Though it's hard to imagine Trump attending meetings where anyone talks except Trump, last night he seemed to be playing things a bit lower key. Yet his main point remained: Trump can do what no politician can do. “Boy, am I good at solving debt problems,” he said, citing how he was able to leverage the bankruptcy of the other casinos in Atlantic City to his own personal advantage ”by using the laws of this country to my benefit.” So how exciting will it be, if he is elected, to see him exploit the financial problems of the entire country in a way that may even triple his personal worth? Imagine how proud we will all be to say we stood by and voted for him to be our very first king!

Kasich also seemed to have taken a lot of meetings at which he was advised to jump in as soon as the mic was open. He did manage to reveal an interesting idea about alleviating student debt through public service. But whenever it was his turn to speak, it was a little like watching the winner of a tech award at the Oscars trying to squeeze in all the names of his crew and his family before the play-off music drowns out the mic.

Pale, tousled-haired Mr. Paul appeared to have attended the fewest meetings. He seemed to see the debate as a two-hour promo for his upcoming filibuster. There he will finally be able to say everything he has ever thought of, uninterrupted by the rest of these annoying people.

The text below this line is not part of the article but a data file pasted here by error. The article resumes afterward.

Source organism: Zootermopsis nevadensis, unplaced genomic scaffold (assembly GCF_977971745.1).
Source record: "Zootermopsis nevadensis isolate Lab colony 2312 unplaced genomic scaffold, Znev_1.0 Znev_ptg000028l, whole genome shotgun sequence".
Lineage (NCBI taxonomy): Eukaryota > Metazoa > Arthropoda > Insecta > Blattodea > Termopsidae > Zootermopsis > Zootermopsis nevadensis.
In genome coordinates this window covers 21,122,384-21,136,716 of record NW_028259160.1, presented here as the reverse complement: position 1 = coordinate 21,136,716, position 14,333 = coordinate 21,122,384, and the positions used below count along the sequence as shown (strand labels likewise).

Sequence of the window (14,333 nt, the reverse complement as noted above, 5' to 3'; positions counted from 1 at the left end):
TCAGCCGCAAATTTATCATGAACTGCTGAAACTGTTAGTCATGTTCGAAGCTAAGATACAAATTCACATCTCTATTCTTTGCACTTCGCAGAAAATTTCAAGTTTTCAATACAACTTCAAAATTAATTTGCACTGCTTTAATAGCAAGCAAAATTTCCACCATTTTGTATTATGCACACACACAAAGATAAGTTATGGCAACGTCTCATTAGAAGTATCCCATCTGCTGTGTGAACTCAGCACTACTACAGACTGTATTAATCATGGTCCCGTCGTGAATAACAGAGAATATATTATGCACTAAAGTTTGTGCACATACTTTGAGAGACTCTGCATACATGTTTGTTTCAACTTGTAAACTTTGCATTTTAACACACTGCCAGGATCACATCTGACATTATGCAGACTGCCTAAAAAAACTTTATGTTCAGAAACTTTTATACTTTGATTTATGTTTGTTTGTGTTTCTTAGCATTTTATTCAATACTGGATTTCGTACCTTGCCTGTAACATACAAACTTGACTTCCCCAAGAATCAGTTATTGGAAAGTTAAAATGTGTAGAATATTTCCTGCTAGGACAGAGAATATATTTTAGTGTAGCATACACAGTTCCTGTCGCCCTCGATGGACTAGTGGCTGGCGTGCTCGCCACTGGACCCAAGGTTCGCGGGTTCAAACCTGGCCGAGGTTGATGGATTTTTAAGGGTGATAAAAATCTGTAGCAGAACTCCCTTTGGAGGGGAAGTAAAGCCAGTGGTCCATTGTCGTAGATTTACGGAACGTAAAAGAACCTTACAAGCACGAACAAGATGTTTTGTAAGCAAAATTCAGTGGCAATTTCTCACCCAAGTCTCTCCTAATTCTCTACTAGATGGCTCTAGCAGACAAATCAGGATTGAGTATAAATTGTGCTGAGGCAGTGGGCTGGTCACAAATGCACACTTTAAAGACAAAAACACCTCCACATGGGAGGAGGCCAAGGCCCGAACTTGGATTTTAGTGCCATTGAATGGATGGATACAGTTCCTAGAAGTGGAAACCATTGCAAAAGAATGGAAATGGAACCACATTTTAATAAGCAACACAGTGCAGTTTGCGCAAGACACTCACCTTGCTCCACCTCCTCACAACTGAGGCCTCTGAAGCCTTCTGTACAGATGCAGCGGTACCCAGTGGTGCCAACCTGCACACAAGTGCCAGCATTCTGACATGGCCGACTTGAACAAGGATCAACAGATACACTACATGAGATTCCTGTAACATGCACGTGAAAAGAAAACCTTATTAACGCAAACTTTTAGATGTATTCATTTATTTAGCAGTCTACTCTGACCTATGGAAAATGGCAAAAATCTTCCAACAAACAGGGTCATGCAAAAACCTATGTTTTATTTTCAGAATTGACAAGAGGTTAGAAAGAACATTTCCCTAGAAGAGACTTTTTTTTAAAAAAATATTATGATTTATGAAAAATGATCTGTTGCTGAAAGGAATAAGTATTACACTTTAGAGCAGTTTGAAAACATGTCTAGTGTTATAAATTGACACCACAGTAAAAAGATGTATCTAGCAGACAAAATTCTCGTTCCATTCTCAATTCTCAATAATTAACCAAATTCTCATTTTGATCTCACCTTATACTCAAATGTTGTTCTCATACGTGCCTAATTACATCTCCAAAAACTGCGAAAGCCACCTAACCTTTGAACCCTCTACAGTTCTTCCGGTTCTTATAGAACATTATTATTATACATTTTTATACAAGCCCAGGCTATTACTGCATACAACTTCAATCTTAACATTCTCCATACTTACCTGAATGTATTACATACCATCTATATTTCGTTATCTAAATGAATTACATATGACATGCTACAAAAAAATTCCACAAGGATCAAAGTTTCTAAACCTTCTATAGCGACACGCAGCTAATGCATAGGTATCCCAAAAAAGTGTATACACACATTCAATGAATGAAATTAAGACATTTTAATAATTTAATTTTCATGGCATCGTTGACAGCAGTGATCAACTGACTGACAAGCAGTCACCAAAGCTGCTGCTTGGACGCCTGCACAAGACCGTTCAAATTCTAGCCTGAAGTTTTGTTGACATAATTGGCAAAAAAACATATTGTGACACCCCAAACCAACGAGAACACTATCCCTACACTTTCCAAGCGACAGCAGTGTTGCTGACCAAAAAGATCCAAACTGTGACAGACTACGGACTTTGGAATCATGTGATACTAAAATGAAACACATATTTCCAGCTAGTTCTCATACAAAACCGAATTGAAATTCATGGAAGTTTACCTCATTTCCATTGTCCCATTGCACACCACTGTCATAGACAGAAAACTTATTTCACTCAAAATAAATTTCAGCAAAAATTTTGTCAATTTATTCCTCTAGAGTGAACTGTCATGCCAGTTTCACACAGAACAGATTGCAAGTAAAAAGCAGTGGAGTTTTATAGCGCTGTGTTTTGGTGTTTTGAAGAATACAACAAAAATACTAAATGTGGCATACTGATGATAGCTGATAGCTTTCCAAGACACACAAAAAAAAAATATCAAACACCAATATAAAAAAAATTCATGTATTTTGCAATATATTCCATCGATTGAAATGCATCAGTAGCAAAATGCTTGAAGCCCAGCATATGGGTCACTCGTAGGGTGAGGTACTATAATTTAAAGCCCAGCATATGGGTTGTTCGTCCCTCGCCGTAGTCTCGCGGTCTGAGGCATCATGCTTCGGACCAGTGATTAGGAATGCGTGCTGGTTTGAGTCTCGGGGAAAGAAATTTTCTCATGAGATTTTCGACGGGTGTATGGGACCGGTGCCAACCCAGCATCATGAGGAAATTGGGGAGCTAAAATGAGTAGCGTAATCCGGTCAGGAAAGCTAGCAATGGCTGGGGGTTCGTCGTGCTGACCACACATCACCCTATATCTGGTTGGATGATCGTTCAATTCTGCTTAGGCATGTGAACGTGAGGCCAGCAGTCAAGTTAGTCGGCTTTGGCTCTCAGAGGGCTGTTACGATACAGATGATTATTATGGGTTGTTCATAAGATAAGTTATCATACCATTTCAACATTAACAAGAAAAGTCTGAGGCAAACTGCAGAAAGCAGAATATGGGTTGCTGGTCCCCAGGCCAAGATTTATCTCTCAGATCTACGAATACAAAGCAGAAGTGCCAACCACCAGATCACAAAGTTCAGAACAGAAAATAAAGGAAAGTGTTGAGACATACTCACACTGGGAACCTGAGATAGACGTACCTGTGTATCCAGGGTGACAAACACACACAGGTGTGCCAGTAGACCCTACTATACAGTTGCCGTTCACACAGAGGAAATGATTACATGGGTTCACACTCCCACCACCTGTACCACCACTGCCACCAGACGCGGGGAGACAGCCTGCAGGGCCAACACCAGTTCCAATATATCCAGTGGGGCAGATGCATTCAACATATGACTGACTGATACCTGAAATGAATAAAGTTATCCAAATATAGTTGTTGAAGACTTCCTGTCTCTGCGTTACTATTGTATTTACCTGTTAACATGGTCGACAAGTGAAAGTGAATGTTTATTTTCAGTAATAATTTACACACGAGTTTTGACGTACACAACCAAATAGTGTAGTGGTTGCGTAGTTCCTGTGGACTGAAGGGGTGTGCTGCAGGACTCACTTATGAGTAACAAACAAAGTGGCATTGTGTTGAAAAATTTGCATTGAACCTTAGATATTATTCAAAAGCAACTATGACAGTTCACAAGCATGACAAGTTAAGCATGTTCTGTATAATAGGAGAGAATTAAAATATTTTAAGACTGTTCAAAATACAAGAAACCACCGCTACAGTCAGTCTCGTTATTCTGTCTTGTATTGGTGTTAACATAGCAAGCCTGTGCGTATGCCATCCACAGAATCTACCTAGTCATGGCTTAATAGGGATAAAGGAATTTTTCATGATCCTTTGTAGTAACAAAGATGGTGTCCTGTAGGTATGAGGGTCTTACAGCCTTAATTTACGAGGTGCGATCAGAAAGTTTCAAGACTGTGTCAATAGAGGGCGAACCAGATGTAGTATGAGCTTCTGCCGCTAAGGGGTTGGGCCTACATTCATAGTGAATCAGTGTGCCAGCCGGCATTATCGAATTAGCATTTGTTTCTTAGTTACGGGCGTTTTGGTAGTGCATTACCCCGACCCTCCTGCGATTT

Other than that, there were few surprises. Blustery Mr. Cruz (the only candidate to make a Colorado brownie joke, during which a couple of his staff members no doubt slapped each other five) wanted us to know that there were a lot of single moms in his family. Considering his position on women’s health issues and against Planned Parenthood, its not clear whether any of them are still speaking to him.

Jeb Bush cited his impatience as his biggest weakness, perhaps referring to the years he had to sit quietly, jiggling his leg, while his brother kept hogging all the attention. Carly Fiorina made sure we understood that only she can provide the leadership the country needs and that she plans to keep repeating this until everyone stops asking her about getting fired from Hewlett-Packard.

Marco Rubio refuted accusations of not showing up for his current job at the Senate by pointing out that plenty of the other senators attend even fewer Senate meetings than he does. He didn’t mention what he would do if he found out that all the other kids were jumping off a bridge.

Happily, one thing all the candidates agreed upon: Their biggest problem was the debate moderators. Cruz, Trump and Christie all complained about “nasty questions.” Rubio referred to the press as a Super PAC for the Democrats. But since this is the kind of problem that can easily be corrected, perhaps some future administration will offer us a debate full of questions preapproved by the White House. Since almost no debate questions are actually answered anyway, the candidates will be happier and none of the rest of us will ever know the difference.